Hello! In one of my earlier videos I took
this ancient desktop computer and put a big magnet close to it. The computer didn’t like it but a lot of
you liked the video and asked for something a little more modern. So in
this video I will let the monster magnet meet this laptop. It’s not state of the
art but I won’t ruin something I like. This laptop is falling apart and runs on
Windows Vista… It really is time to put it out of its misery. Before we bring out
the magnet let me just run at check disk to see what state the HDD is in. *Sigh*, isn’t this just classic Vista:
Windows need your permission to continue. I clicked on it.
How much more permission do you need? Well, it looks like this hard drive is in
good shape. No problems or bad sectors found. Before I bring out the monster magnet
let me just show you what a small one can do. Just in case you’re not
familiar with the power of neodymium magnets. This barely visible disc magnet
will hold 1.25 kilogram so imagine what this monster will do…
This is a 6×2″ neodymium magnet. This is not a toy, please do not copy
what I do in this video. You can lose fingers. Here is the first magnet again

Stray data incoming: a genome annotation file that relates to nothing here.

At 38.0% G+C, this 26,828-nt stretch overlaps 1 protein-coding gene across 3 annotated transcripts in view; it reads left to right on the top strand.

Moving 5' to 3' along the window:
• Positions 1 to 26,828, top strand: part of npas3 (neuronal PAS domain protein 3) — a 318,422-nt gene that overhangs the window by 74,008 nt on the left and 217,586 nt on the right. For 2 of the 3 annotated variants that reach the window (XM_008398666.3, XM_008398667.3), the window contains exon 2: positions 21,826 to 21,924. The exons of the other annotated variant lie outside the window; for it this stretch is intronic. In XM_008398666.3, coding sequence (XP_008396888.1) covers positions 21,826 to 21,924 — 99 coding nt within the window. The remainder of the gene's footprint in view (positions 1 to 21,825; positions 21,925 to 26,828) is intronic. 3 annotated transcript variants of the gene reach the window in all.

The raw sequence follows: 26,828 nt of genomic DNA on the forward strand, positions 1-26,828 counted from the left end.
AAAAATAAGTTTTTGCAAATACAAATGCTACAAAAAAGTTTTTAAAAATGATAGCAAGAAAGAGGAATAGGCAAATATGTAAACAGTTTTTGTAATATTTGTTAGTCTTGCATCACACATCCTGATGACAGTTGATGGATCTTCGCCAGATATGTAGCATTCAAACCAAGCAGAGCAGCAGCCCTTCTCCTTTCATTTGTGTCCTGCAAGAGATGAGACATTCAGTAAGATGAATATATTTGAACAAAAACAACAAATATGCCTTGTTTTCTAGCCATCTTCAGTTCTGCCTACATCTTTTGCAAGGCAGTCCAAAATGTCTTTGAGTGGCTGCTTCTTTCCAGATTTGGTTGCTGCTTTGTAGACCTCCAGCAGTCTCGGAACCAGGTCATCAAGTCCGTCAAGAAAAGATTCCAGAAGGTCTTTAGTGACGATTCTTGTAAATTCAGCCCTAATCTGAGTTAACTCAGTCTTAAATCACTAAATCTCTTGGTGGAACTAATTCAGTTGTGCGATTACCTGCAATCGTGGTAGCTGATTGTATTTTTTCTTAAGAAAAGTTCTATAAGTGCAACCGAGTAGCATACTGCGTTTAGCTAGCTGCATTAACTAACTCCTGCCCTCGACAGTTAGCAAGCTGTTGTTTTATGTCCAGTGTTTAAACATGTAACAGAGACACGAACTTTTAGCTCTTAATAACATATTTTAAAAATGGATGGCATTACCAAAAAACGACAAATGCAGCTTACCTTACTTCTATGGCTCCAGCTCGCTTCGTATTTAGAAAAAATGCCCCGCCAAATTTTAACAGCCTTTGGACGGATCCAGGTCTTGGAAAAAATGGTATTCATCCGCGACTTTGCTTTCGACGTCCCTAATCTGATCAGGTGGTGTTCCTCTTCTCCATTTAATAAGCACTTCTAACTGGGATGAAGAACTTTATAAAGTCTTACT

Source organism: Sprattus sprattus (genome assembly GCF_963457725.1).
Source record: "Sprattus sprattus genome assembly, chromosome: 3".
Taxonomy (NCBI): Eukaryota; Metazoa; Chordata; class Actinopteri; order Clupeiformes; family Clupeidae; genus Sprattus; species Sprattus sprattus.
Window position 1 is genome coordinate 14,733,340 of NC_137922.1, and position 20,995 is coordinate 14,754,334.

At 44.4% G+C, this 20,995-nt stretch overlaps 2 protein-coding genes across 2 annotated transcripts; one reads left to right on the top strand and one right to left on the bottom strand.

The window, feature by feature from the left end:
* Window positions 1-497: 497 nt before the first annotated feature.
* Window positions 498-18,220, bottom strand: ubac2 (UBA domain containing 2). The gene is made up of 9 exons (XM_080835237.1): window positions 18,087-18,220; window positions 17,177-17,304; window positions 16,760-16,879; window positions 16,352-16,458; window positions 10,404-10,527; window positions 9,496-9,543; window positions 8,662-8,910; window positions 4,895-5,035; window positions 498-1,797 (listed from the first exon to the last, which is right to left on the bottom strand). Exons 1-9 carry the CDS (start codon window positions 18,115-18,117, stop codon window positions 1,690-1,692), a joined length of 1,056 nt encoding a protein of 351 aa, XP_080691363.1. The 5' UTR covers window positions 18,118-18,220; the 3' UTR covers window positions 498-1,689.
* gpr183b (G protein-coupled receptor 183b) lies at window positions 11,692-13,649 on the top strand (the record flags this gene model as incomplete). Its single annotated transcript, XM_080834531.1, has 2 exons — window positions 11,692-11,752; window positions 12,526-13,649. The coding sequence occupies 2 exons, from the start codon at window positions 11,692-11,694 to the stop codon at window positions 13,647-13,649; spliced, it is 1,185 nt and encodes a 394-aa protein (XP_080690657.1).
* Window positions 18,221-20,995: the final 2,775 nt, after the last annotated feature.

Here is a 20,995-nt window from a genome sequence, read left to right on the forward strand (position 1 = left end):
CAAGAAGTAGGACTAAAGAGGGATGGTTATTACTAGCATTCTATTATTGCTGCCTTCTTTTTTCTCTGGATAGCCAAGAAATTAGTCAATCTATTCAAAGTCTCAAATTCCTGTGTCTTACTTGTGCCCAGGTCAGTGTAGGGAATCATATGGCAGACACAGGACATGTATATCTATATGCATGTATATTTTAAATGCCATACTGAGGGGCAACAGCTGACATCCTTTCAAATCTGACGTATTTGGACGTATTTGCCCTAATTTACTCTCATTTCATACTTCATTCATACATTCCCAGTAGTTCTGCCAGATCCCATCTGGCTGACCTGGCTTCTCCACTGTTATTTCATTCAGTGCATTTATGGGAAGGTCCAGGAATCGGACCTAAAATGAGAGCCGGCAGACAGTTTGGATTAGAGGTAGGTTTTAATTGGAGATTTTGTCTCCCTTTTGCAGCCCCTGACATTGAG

just for size comparison. Let’s get ready for a meeting
between this magnet and the laptop. First, I find the most basic safety equipment: thick gloves and safety glasses and read the tips for safe handling just for good measure. These
include warnings about putting magnets close to laptops and computer hard drives.
Hmm, interesting. Let’s see what could happen. Before the test I put a CD with
some royalty free music on. Just for the laptop to have something to work with
when the magnet is closing in. OK, here’s the magnet at a distance of 1½ m from the center of the laptop.
Usually I would never go closer than 2 m to a computer with this magnet.
My camera is around 4 m away and zoomed in. The laptop seems to be
unaffected though. After this test I ran a check disk again.
Still no problems so I went closer. 75 cm from the center of the